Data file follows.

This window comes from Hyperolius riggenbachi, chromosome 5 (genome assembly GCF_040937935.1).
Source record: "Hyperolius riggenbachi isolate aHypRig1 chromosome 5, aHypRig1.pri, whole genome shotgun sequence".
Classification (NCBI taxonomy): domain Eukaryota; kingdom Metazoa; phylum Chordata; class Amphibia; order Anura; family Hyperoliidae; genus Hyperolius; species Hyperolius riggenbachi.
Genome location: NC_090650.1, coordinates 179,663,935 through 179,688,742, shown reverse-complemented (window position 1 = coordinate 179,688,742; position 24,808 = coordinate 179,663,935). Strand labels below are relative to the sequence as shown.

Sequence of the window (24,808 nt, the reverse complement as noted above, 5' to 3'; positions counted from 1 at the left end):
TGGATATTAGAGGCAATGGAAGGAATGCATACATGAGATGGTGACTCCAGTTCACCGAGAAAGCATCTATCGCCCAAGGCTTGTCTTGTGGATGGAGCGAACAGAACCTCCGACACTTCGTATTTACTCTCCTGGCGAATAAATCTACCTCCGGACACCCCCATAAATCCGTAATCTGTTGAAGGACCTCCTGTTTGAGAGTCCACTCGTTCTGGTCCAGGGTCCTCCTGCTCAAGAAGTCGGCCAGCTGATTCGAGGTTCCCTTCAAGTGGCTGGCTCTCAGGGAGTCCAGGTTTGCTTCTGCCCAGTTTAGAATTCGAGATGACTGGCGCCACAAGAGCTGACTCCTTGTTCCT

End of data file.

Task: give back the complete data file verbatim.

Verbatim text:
This window comes from Hyperolius riggenbachi, chromosome 5 (genome assembly GCF_040937935.1).
Source record: "Hyperolius riggenbachi isolate aHypRig1 chromosome 5, aHypRig1.pri, whole genome shotgun sequence".
Classification (NCBI taxonomy): domain Eukaryota; kingdom Metazoa; phylum Chordata; class Amphibia; order Anura; family Hyperoliidae; genus Hyperolius; species Hyperolius riggenbachi.
Genome location: NC_090650.1, coordinates 179,663,935 through 179,688,742, shown reverse-complemented (window position 1 = coordinate 179,688,742; position 24,808 = coordinate 179,663,935). Strand labels below are relative to the sequence as shown.

Sequence of the window (24,808 nt, the reverse complement as noted above, 5' to 3'; positions counted from 1 at the left end):
TGGATATTAGAGGCAATGGAAGGAATGCATACATGAGATGGTGACTCCAGTTCACCGAGAAAGCATCTATCGCCCAAGGCTTGTCTTGTGGATGGAGCGAACAGAACCTCCGACACTTCGTATTTACTCTCCTGGCGAATAAATCTACCTCCGGACACCCCCATAAATCCGTAATCTGTTGAAGGACCTCCTGTTTGAGAGTCCACTCGTTCTGGTCCAGGGTCCTCCTGCTCAAGAAGTCGGCCAGCTGATTCGAGGTTCCCTTCAAGTGGCTGGCTCTCAGGGAGTCCAGGTTTGCTTCTGCCCAGTTTAGAATTCGAGATGACTGGCGCCACAAGAGCTGACTCCTTGTTCCT